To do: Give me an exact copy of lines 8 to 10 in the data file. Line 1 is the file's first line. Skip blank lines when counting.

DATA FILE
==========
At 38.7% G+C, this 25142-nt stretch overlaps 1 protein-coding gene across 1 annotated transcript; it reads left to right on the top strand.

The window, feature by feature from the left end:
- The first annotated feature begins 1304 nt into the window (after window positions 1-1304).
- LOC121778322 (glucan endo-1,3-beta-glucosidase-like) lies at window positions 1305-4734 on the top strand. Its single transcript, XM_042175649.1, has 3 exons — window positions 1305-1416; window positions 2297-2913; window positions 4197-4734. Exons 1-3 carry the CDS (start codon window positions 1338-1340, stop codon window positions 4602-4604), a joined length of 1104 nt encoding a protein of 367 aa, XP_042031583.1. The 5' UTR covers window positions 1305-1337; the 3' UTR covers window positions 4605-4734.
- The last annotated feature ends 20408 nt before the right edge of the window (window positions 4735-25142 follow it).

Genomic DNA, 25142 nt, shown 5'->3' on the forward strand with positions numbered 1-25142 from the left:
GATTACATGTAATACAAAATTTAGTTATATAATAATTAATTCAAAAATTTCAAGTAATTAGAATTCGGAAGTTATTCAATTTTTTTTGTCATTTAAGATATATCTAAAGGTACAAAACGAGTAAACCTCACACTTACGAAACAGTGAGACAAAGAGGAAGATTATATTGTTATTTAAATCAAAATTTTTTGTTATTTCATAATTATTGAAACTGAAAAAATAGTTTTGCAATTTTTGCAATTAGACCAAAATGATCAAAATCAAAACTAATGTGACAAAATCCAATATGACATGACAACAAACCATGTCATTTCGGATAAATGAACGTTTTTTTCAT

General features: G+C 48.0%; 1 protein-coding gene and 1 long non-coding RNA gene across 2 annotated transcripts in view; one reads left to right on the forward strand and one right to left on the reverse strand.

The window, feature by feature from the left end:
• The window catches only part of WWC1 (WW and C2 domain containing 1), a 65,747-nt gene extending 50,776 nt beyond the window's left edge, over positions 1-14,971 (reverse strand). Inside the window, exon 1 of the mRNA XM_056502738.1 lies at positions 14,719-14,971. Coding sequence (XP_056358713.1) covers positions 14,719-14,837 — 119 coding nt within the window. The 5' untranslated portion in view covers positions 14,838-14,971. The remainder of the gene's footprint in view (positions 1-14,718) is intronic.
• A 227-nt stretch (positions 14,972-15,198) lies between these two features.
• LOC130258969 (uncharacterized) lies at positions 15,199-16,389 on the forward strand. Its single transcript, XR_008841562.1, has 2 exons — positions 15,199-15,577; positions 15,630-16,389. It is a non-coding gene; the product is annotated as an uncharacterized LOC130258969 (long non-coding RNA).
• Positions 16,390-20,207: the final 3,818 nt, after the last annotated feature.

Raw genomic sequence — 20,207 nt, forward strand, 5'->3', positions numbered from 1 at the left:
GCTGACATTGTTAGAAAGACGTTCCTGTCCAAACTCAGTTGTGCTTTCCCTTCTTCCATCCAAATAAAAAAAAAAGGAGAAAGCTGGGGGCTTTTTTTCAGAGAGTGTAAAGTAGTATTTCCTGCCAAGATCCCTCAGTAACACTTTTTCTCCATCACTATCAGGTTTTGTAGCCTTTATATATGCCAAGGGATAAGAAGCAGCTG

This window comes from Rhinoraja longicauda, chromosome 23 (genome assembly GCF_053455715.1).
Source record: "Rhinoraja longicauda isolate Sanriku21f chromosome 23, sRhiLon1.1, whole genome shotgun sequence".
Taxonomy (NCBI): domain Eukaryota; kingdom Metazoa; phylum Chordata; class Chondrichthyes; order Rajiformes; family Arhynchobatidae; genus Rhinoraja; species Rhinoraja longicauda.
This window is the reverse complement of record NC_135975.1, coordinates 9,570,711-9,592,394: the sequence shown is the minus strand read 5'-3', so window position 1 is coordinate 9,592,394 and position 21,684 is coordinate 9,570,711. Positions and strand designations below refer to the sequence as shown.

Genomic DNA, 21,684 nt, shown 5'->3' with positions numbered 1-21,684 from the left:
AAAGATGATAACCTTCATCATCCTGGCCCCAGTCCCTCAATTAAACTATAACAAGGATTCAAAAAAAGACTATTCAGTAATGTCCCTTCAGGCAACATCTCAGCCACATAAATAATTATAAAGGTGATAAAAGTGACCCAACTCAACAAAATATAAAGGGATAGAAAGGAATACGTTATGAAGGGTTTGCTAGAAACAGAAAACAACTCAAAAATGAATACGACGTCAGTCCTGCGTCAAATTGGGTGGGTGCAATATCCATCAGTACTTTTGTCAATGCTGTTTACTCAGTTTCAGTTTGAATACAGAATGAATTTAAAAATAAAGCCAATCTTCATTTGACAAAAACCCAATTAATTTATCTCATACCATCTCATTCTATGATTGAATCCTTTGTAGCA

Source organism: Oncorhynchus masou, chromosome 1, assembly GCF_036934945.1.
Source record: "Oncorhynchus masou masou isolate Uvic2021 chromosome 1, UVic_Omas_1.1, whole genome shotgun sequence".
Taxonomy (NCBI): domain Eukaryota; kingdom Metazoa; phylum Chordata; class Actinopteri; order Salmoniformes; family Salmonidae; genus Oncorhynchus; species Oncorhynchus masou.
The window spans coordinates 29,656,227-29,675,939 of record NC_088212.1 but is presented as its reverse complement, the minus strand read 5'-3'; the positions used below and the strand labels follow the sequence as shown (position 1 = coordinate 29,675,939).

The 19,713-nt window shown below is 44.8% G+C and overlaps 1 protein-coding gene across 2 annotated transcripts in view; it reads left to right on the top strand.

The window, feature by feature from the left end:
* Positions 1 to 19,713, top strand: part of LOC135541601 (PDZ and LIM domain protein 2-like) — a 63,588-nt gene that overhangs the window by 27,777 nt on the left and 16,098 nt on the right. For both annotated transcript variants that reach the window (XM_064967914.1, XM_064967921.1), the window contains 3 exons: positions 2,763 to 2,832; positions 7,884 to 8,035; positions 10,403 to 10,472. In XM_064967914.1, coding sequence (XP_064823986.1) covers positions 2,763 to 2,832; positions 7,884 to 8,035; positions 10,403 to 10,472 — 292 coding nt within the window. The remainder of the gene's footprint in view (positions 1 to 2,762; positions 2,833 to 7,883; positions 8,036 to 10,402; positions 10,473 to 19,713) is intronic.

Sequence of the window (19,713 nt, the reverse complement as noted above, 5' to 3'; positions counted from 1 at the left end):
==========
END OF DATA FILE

General features: G+C 48.0%; 1 protein-coding gene and 1 long non-coding RNA gene across 2 annotated transcripts in view; one reads left to right on the forward strand and one right to left on the reverse strand.

The window, feature by feature from the left end:
• The window catches only part of WWC1 (WW and C2 domain containing 1), a 65,747-nt gene extending 50,776 nt beyond the window's left edge, over positions 1-14,971 (reverse strand). Inside the window, exon 1 of the mRNA XM_056502738.1 lies at positions 14,719-14,971. Coding sequence (XP_056358713.1) covers positions 14,719-14,837 — 119 coding nt within the window. The 5' untranslated portion in view covers positions 14,838-14,971. The remainder of the gene's footprint in view (positions 1-14,718) is intronic.